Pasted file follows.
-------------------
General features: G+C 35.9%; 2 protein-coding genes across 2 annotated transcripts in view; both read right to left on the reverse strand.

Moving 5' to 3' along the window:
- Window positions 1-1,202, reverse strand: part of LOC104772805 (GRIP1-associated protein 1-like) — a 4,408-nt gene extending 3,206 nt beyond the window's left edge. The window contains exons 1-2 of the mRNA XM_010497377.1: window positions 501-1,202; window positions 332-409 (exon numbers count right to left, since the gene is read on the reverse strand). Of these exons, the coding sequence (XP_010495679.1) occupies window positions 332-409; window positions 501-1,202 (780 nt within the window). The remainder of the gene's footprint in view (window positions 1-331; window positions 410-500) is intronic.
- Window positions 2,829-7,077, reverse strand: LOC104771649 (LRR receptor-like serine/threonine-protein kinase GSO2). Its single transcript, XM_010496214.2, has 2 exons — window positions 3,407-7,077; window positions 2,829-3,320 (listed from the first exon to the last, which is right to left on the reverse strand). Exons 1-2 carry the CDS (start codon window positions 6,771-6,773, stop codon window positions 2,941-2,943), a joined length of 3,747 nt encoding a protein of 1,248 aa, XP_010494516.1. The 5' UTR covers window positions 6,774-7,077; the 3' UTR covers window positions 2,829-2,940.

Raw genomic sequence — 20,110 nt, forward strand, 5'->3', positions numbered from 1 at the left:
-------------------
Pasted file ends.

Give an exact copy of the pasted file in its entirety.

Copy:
General features: G+C 35.9%; 2 protein-coding genes across 2 annotated transcripts in view; both read right to left on the reverse strand.

Moving 5' to 3' along the window:
- Window positions 1-1,202, reverse strand: part of LOC104772805 (GRIP1-associated protein 1-like) — a 4,408-nt gene extending 3,206 nt beyond the window's left edge. The window contains exons 1-2 of the mRNA XM_010497377.1: window positions 501-1,202; window positions 332-409 (exon numbers count right to left, since the gene is read on the reverse strand). Of these exons, the coding sequence (XP_010495679.1) occupies window positions 332-409; window positions 501-1,202 (780 nt within the window). The remainder of the gene's footprint in view (window positions 1-331; window positions 410-500) is intronic.
- Window positions 2,829-7,077, reverse strand: LOC104771649 (LRR receptor-like serine/threonine-protein kinase GSO2). Its single transcript, XM_010496214.2, has 2 exons — window positions 3,407-7,077; window positions 2,829-3,320 (listed from the first exon to the last, which is right to left on the reverse strand). Exons 1-2 carry the CDS (start codon window positions 6,771-6,773, stop codon window positions 2,941-2,943), a joined length of 3,747 nt encoding a protein of 1,248 aa, XP_010494516.1. The 5' UTR covers window positions 6,774-7,077; the 3' UTR covers window positions 2,829-2,940.

Raw genomic sequence — 20,110 nt, forward strand, 5'->3', positions numbered from 1 at the left: